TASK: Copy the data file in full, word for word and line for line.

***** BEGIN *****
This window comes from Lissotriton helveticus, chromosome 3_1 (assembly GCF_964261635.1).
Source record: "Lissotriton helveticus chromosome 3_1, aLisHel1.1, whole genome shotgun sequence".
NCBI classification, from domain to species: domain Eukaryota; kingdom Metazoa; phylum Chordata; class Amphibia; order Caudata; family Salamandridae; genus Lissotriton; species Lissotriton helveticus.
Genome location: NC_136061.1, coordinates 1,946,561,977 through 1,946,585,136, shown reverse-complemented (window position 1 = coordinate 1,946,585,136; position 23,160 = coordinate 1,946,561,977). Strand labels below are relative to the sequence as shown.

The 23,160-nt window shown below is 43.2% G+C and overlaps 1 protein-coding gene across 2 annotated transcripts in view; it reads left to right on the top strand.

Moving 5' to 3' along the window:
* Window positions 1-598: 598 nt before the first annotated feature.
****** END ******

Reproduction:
This window comes from Lissotriton helveticus, chromosome 3_1 (assembly GCF_964261635.1).
Source record: "Lissotriton helveticus chromosome 3_1, aLisHel1.1, whole genome shotgun sequence".
NCBI classification, from domain to species: domain Eukaryota; kingdom Metazoa; phylum Chordata; class Amphibia; order Caudata; family Salamandridae; genus Lissotriton; species Lissotriton helveticus.
Genome location: NC_136061.1, coordinates 1,946,561,977 through 1,946,585,136, shown reverse-complemented (window position 1 = coordinate 1,946,585,136; position 23,160 = coordinate 1,946,561,977). Strand labels below are relative to the sequence as shown.

The 23,160-nt window shown below is 43.2% G+C and overlaps 1 protein-coding gene across 2 annotated transcripts in view; it reads left to right on the top strand.

Moving 5' to 3' along the window:
* Window positions 1-598: 598 nt before the first annotated feature.